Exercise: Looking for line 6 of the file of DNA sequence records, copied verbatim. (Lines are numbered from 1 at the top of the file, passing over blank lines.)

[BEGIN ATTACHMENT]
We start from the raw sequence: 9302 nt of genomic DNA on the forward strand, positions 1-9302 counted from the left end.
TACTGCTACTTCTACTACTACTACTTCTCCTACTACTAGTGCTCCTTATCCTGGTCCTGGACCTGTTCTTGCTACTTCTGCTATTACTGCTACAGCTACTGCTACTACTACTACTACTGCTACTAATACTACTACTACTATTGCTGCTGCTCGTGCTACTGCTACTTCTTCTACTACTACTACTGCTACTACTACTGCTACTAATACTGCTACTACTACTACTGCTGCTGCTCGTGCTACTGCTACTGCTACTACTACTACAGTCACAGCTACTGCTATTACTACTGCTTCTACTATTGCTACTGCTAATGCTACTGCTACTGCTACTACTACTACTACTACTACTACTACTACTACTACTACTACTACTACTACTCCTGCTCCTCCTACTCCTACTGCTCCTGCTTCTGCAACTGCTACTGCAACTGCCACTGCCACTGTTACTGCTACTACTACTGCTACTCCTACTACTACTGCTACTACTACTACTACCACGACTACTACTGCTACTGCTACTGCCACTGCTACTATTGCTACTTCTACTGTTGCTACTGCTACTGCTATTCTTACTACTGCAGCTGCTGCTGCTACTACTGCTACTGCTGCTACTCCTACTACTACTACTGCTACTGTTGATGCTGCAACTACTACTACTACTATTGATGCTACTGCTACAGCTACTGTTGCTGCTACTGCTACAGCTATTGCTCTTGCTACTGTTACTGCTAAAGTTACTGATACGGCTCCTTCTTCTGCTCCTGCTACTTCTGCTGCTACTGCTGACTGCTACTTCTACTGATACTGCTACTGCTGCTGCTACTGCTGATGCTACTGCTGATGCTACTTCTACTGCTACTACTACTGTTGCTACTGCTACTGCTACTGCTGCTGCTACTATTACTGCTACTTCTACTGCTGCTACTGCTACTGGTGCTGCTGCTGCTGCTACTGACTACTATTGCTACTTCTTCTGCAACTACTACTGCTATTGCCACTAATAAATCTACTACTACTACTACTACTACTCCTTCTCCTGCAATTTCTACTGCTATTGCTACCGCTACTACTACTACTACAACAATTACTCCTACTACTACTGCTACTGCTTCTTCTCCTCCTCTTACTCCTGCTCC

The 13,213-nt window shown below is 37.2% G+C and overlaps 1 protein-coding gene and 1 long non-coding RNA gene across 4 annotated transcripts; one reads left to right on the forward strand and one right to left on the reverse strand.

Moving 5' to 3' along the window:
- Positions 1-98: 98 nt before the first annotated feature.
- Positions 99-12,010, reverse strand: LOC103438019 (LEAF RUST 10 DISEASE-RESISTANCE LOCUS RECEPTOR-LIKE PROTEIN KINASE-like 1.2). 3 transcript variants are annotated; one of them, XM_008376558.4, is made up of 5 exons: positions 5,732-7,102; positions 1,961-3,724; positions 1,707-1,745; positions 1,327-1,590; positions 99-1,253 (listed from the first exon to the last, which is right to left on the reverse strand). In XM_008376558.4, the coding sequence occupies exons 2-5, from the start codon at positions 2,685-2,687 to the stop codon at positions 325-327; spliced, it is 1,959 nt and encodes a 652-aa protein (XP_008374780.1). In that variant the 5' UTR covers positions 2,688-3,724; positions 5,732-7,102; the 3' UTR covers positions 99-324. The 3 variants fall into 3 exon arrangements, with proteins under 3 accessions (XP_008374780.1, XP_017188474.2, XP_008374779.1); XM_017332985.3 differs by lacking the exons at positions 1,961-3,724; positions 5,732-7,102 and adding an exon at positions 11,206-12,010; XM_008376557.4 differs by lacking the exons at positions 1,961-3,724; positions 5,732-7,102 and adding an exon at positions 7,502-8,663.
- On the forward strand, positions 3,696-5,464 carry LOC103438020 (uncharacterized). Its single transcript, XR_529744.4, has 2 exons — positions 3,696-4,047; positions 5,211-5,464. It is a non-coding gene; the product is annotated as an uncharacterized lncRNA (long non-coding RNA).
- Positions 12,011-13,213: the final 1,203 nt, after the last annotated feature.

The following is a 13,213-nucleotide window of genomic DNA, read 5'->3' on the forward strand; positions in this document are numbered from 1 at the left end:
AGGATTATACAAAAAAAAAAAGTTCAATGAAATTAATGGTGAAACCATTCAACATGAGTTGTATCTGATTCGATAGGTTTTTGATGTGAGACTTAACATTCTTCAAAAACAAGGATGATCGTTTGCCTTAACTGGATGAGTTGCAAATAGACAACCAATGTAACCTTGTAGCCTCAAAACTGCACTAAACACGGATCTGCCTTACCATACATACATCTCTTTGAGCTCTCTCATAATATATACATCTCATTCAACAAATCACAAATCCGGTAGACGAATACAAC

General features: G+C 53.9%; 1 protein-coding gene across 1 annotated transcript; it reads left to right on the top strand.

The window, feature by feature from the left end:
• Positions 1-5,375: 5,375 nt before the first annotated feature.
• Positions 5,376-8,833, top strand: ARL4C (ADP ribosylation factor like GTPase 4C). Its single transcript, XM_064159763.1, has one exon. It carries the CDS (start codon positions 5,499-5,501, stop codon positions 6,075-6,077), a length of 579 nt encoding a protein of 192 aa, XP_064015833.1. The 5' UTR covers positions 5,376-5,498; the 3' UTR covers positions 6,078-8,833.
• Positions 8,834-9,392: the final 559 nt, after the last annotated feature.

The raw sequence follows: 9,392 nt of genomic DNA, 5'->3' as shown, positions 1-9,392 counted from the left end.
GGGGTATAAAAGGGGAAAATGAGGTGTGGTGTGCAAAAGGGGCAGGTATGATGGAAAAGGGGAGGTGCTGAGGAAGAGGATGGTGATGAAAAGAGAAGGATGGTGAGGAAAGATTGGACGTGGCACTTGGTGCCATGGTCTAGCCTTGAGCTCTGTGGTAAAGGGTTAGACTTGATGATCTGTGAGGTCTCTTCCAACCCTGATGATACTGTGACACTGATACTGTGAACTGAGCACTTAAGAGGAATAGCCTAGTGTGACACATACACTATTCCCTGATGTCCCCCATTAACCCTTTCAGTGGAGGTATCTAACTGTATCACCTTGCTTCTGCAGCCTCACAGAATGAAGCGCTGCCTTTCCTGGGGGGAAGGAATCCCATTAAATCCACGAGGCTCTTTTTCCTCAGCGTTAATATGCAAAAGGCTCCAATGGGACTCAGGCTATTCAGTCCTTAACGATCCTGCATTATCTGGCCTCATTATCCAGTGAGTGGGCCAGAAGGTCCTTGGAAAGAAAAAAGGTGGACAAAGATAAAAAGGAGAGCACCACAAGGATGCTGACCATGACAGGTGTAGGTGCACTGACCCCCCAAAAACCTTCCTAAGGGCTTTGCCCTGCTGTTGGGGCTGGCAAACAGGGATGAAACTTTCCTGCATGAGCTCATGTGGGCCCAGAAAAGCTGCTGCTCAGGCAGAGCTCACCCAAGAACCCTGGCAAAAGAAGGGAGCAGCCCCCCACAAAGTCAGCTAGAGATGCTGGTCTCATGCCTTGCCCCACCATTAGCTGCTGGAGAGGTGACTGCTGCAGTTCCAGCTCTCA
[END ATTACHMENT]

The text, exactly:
- Positions 99-12,010, reverse strand: LOC103438019 (LEAF RUST 10 DISEASE-RESISTANCE LOCUS RECEPTOR-LIKE PROTEIN KINASE-like 1.2). 3 transcript variants are annotated; one of them, XM_008376558.4, is made up of 5 exons: positions 5,732-7,102; positions 1,961-3,724; positions 1,707-1,745; positions 1,327-1,590; positions 99-1,253 (listed from the first exon to the last, which is right to left on the reverse strand). In XM_008376558.4, the coding sequence occupies exons 2-5, from the start codon at positions 2,685-2,687 to the stop codon at positions 325-327; spliced, it is 1,959 nt and encodes a 652-aa protein (XP_008374780.1). In that variant the 5' UTR covers positions 2,688-3,724; positions 5,732-7,102; the 3' UTR covers positions 99-324. The 3 variants fall into 3 exon arrangements, with proteins under 3 accessions (XP_008374780.1, XP_017188474.2, XP_008374779.1); XM_017332985.3 differs by lacking the exons at positions 1,961-3,724; positions 5,732-7,102 and adding an exon at positions 11,206-12,010; XM_008376557.4 differs by lacking the exons at positions 1,961-3,724; positions 5,732-7,102 and adding an exon at positions 7,502-8,663.